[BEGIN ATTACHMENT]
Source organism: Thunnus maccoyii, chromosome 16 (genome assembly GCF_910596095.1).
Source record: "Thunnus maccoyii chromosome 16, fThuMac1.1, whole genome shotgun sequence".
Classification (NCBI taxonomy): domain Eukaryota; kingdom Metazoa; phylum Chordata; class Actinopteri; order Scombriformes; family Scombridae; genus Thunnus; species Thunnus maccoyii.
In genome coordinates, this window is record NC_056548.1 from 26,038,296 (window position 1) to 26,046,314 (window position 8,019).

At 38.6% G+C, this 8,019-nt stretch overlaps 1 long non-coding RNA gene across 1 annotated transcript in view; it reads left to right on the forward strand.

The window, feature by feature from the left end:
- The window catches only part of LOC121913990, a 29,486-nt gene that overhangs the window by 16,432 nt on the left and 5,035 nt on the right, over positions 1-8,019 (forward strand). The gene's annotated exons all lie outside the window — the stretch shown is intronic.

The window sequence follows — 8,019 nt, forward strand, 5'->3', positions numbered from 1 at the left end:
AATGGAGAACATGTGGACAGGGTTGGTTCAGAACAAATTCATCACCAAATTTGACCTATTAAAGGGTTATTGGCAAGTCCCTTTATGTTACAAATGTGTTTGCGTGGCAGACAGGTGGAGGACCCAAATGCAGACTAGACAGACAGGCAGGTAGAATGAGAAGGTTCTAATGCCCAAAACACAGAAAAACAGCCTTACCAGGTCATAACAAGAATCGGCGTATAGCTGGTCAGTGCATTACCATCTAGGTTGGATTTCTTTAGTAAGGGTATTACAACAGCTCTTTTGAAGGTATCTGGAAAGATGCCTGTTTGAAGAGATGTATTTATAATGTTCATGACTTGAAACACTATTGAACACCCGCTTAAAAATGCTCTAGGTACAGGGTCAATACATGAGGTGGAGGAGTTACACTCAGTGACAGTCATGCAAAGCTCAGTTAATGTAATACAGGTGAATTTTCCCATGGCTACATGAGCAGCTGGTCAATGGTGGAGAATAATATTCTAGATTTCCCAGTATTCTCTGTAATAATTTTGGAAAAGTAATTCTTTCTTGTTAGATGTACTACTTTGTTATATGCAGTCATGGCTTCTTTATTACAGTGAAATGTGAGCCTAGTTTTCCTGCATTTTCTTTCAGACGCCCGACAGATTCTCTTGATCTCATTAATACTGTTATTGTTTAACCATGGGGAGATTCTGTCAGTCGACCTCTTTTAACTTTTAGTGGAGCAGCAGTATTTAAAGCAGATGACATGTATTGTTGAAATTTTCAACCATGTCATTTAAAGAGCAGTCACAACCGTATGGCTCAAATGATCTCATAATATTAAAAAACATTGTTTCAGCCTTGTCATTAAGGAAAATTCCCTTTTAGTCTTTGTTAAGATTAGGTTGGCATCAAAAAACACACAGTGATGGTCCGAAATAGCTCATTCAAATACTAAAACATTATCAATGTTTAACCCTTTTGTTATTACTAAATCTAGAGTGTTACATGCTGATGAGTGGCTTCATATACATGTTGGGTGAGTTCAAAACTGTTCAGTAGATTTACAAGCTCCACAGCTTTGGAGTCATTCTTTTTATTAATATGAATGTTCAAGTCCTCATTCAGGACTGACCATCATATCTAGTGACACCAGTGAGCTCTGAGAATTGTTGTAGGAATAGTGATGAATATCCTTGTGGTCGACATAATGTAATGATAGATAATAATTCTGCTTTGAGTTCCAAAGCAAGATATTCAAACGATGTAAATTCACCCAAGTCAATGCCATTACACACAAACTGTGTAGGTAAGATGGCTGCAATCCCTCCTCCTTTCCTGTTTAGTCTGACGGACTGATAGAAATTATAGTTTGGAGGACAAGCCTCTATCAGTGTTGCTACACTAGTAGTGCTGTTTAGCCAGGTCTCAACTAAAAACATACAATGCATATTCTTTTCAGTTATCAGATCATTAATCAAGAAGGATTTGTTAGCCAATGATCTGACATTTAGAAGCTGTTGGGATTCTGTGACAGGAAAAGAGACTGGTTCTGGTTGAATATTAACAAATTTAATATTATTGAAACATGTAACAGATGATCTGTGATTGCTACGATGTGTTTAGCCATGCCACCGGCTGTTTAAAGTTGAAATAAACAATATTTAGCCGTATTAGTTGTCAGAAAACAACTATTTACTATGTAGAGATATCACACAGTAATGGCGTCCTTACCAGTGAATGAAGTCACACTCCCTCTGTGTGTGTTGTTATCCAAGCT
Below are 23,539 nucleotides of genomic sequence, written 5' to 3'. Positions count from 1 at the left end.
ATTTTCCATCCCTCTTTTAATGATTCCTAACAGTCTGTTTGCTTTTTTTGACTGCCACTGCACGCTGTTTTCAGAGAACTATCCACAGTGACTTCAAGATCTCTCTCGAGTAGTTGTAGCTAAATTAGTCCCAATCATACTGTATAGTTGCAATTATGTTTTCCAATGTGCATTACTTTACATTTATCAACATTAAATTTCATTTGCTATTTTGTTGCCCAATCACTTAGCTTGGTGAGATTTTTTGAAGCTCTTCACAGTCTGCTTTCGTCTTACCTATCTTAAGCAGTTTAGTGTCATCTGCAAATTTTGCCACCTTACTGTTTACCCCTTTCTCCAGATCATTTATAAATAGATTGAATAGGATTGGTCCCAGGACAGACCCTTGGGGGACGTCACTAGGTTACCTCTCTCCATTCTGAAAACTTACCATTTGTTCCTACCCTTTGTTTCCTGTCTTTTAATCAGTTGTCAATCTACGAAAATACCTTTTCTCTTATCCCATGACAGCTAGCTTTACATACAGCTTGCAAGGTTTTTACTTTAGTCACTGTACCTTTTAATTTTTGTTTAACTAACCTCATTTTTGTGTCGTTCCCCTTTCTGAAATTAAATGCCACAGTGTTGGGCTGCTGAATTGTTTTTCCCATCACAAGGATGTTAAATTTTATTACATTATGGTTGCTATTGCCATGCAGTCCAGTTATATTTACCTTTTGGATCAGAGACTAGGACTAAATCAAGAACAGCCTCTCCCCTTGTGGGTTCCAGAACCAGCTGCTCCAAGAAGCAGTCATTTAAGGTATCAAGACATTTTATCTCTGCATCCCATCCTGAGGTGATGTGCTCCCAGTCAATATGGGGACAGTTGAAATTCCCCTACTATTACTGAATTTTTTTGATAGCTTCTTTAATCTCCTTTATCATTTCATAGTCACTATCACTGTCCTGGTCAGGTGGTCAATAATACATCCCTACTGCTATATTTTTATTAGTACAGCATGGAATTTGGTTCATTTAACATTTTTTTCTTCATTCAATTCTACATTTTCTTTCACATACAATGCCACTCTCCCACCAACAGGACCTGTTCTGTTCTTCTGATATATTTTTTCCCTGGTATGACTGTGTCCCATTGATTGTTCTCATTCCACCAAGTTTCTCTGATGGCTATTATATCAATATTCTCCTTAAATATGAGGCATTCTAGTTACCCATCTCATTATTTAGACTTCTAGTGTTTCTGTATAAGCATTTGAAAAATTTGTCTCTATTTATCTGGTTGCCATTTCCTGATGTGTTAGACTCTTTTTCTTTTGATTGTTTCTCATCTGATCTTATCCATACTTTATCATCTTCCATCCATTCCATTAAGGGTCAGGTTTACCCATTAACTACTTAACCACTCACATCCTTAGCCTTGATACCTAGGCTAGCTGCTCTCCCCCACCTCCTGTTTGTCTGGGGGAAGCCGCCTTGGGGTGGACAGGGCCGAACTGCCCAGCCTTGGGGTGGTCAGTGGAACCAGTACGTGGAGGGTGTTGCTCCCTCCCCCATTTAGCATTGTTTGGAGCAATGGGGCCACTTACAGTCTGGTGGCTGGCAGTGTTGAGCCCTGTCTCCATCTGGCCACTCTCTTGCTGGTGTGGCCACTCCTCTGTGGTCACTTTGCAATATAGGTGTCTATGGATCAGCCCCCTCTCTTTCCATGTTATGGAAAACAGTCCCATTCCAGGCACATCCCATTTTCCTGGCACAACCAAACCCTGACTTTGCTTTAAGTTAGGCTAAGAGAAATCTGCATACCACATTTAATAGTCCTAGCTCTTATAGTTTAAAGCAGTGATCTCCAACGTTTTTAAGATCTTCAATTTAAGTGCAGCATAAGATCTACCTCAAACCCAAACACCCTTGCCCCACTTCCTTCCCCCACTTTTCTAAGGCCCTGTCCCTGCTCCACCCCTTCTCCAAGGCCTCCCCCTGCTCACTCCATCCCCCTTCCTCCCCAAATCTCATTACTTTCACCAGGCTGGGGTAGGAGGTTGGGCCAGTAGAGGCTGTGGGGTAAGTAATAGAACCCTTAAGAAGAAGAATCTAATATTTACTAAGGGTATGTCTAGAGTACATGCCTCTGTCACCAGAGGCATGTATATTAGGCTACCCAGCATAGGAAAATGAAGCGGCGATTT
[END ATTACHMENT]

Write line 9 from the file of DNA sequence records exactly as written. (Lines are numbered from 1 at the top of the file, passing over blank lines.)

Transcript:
AATGGAGAACATGTGGACAGGGTTGGTTCAGAACAAATTCATCACCAAATTTGACCTATTAAAGGGTTATTGGCAAGTCCCTTTATGTTACAAATGTGTTTGCGTGGCAGACAGGTGGAGGACCCAAATGCAGACTAGACAGACAGGCAGGTAGAATGAGAAGGTTCTAATGCCCAAAACACAGAAAAACAGCCTTACCAGGTCATAACAAGAATCGGCGTATAGCTGGTCAGTGCATTACCATCTAGGTTGGATTTCTTTAGTAAGGGTATTACAACAGCTCTTTTGAAGGTATCTGGAAAGATGCCTGTTTGAAGAGATGTATTTATAATGTTCATGACTTGAAACACTATTGAACACCCGCTTAAAAATGCTCTAGGTACAGGGTCAATACATGAGGTGGAGGAGTTACACTCAGTGACAGTCATGCAAAGCTCAGTTAATGTAATACAGGTGAATTTTCCCATGGCTACATGAGCAGCTGGTCAATGGTGGAGAATAATATTCTAGATTTCCCAGTATTCTCTGTAATAATTTTGGAAAAGTAATTCTTTCTTGTTAGATGTACTACTTTGTTATATGCAGTCATGGCTTCTTTATTACAGTGAAATGTGAGCCTAGTTTTCCTGCATTTTCTTTCAGACGCCCGACAGATTCTCTTGATCTCATTAATACTGTTATTGTTTAACCATGGGGAGATTCTGTCAGTCGACCTCTTTTAACTTTTAGTGGAGCAGCAGTATTTAAAGCAGATGACATGTATTGTTGAAATTTTCAACCATGTCATTTAAAGAGCAGTCACAACCGTATGGCTCAAATGATCTCATAATATTAAAAAACATTGTTTCAGCCTTGTCATTAAGGAAAATTCCCTTTTAGTCTTTGTTAAGATTAGGTTGGCATCAAAAAACACACAGTGATGGTCCGAAATAGCTCATTCAAATACTAAAACATTATCAATGTTTAACCCTTTTGTTATTACTAAATCTAGAGTGTTACATGCTGATGAGTGGCTTCATATACATGTTGGGTGAGTTCAAAACTGTTCAGTAGATTTACAAGCTCCACAGCTTTGGAGTCATTCTTTTTATTAATATGAATGTTCAAGTCCTCATTCAGGACTGACCATCATATCTAGTGACACCAGTGAGCTCTGAGAATTGTTGTAGGAATAGTGATGAATATCCTTGTGGTCGACATAATGTAATGATAGATAATAATTCTGCTTTGAGTTCCAAAGCAAGATATTCAAACGATGTAAATTCACCCAAGTCAATGCCATTACACACAAACTGTGTAGGTAAGATGGCTGCAATCCCTCCTCCTTTCCTGTTTAGTCTGACGGACTGATAGAAATTATAGTTTGGAGGACAAGCCTCTATCAGTGTTGCTACACTAGTAGTGCTGTTTAGCCAGGTCTCAACTAAAAACATACAATGCATATTCTTTTCAGTTATCAGATCATTAATCAAGAAGGATTTGTTAGCCAATGATCTGACATTTAGAAGCTGTTGGGATTCTGTGACAGGAAAAGAGACTGGTTCTGGTTGAATATTAACAAATTTAATATTATTGAAACATGTAACAGATGATCTGTGATTGCTACGATGTGTTTAGCCATGCCACCGGCTGTTTAAAGTTGAAATAAACAATATTTAGCCGTATTAGTTGTCAGAAAACAACTATTTACTATGTAGAGATATCACACAGTAATGGCGTCCTTACCAGTGAATGAAGTCACACTCCCTCTGTGTGTGTTGTTATCCAAGCT